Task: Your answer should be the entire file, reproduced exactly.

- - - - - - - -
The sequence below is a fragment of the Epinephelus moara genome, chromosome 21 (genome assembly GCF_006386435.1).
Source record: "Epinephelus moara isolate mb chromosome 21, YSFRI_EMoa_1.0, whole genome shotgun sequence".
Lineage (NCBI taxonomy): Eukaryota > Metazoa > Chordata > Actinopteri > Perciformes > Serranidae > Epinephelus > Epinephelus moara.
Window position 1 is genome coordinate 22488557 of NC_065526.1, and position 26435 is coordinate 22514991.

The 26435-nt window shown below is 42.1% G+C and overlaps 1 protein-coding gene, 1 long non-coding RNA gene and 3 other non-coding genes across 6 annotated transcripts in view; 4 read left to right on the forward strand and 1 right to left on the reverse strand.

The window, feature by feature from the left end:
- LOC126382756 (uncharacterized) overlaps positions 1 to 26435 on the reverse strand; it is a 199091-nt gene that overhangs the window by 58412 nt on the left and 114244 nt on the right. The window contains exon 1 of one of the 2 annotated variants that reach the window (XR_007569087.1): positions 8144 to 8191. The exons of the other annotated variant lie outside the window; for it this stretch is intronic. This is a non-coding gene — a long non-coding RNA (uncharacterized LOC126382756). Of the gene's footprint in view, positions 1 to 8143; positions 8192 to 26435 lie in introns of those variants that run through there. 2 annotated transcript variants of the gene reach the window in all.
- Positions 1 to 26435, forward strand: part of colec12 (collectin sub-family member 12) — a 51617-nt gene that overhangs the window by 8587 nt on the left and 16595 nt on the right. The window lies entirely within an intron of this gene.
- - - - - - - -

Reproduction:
The sequence below is a fragment of the Epinephelus moara genome, chromosome 21 (genome assembly GCF_006386435.1).
Source record: "Epinephelus moara isolate mb chromosome 21, YSFRI_EMoa_1.0, whole genome shotgun sequence".
Lineage (NCBI taxonomy): Eukaryota > Metazoa > Chordata > Actinopteri > Perciformes > Serranidae > Epinephelus > Epinephelus moara.
Window position 1 is genome coordinate 22488557 of NC_065526.1, and position 26435 is coordinate 22514991.

The 26435-nt window shown below is 42.1% G+C and overlaps 1 protein-coding gene, 1 long non-coding RNA gene and 3 other non-coding genes across 6 annotated transcripts in view; 4 read left to right on the forward strand and 1 right to left on the reverse strand.

The window, feature by feature from the left end:
- LOC126382756 (uncharacterized) overlaps positions 1 to 26435 on the reverse strand; it is a 199091-nt gene that overhangs the window by 58412 nt on the left and 114244 nt on the right. The window contains exon 1 of one of the 2 annotated variants that reach the window (XR_007569087.1): positions 8144 to 8191. The exons of the other annotated variant lie outside the window; for it this stretch is intronic. This is a non-coding gene — a long non-coding RNA (uncharacterized LOC126382756). Of the gene's footprint in view, positions 1 to 8143; positions 8192 to 26435 lie in introns of those variants that run through there. 2 annotated transcript variants of the gene reach the window in all.
- Positions 1 to 26435, forward strand: part of colec12 (collectin sub-family member 12) — a 51617-nt gene that overhangs the window by 8587 nt on the left and 16595 nt on the right. The window lies entirely within an intron of this gene.